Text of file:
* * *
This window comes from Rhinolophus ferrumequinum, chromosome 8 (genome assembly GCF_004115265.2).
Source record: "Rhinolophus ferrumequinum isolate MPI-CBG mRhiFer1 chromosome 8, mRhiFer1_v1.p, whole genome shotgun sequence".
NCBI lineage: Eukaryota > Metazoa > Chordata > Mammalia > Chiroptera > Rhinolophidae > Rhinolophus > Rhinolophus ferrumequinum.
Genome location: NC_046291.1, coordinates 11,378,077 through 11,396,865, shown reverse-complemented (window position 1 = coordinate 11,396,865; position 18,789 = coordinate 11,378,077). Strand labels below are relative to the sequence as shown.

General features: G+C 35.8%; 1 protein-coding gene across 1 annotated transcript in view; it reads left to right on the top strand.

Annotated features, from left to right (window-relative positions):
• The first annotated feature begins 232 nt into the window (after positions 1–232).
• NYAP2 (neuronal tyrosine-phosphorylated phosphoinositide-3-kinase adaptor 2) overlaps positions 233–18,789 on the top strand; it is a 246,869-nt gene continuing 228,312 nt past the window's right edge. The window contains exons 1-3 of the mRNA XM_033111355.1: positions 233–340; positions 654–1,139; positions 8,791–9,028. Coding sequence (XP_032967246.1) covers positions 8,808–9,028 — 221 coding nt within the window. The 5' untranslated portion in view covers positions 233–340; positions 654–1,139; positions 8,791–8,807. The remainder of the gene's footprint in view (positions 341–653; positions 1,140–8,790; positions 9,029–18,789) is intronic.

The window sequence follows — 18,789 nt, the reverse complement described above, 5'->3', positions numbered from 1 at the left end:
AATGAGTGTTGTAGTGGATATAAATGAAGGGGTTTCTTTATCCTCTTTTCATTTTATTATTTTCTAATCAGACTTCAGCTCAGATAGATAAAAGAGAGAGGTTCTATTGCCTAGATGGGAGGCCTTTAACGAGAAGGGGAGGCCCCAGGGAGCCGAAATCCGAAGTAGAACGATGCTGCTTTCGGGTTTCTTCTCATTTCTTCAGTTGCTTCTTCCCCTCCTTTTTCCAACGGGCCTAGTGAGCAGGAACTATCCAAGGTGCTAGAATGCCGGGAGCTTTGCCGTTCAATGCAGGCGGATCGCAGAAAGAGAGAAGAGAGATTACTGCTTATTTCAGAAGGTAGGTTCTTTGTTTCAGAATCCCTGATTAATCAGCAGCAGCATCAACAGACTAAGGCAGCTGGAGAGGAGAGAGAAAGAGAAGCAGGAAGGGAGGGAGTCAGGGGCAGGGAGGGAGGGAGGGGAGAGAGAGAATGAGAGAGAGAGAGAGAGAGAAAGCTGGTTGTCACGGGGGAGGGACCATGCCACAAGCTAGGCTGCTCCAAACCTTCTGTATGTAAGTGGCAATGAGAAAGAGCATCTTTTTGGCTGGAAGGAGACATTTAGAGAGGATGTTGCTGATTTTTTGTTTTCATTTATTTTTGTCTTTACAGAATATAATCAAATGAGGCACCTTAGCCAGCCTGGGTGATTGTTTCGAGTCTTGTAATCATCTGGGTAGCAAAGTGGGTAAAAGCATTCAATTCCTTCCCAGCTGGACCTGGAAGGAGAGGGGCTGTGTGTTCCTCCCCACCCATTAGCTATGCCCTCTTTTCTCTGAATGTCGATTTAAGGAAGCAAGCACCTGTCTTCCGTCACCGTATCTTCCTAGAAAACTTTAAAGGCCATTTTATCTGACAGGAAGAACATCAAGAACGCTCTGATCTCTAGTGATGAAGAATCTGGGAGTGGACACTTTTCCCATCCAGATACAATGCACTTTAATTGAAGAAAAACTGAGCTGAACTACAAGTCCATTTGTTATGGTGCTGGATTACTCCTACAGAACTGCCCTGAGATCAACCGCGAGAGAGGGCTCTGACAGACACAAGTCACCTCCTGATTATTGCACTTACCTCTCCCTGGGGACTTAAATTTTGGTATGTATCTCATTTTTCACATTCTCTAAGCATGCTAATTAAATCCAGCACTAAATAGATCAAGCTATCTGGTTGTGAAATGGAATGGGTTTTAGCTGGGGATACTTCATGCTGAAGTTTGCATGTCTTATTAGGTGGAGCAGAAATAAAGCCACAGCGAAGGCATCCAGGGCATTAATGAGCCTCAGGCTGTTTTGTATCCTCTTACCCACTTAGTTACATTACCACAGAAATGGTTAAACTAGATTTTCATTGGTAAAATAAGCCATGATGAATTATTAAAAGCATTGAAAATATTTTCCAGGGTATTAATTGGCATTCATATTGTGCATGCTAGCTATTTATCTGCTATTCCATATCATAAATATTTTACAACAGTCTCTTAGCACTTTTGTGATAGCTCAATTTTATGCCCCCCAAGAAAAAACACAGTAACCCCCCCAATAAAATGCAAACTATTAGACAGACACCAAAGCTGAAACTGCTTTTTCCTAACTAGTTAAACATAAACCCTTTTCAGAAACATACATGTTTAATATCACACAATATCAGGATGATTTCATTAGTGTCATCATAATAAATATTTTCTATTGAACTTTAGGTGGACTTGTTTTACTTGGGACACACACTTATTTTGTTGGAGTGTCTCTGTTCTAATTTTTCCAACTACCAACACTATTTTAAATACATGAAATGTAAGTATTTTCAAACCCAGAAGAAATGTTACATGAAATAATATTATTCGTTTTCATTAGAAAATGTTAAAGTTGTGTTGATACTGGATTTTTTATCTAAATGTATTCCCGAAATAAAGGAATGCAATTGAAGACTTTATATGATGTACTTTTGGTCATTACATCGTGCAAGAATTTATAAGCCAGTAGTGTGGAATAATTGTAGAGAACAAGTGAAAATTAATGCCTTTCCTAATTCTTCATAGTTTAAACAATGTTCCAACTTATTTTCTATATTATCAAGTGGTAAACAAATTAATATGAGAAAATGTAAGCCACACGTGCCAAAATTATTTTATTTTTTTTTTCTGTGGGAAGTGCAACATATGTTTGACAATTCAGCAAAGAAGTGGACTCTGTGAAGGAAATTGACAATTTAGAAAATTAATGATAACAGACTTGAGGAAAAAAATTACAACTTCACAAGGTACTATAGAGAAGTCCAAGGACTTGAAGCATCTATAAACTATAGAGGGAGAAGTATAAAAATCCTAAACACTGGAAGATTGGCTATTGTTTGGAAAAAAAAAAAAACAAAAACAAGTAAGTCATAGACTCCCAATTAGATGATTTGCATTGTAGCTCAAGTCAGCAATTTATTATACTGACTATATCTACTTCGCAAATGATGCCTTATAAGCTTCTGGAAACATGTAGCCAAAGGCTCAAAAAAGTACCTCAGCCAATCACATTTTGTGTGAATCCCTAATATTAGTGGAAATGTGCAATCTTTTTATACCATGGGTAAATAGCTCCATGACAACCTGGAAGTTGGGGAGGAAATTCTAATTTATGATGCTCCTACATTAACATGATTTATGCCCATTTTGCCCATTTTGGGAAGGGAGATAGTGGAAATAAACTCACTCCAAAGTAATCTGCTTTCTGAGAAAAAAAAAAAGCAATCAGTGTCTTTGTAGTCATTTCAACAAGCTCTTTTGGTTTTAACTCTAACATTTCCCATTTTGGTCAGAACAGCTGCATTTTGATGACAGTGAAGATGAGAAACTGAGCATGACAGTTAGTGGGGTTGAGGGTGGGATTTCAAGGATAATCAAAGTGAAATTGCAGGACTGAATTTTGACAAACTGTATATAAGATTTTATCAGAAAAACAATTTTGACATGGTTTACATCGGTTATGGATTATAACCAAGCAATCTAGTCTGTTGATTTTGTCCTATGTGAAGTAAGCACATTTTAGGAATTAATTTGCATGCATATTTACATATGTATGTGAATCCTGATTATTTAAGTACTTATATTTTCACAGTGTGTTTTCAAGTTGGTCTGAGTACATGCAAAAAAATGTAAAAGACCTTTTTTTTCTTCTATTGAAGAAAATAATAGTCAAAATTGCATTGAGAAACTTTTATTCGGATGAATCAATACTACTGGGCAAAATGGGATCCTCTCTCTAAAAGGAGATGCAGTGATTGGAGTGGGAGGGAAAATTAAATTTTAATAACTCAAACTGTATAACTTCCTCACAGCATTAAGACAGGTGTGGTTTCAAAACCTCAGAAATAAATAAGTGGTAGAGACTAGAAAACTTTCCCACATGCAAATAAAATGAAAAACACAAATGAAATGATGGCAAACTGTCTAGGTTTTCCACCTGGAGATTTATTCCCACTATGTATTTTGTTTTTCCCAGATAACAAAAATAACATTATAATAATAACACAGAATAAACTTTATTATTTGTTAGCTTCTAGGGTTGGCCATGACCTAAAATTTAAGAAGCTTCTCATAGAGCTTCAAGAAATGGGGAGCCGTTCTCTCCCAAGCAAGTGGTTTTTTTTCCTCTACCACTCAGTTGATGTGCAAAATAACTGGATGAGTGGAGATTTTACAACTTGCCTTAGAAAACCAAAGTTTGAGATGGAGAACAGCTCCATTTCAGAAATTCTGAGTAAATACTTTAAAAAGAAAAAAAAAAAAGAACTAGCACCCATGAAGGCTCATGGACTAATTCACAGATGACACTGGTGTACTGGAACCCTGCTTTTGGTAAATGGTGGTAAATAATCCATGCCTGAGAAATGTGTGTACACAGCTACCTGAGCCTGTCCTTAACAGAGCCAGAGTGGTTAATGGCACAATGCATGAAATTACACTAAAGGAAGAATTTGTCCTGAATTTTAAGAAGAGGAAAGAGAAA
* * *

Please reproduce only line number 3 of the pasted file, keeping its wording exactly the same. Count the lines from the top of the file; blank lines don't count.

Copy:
NCBI lineage: Eukaryota > Metazoa > Chordata > Mammalia > Chiroptera > Rhinolophidae > Rhinolophus > Rhinolophus ferrumequinum.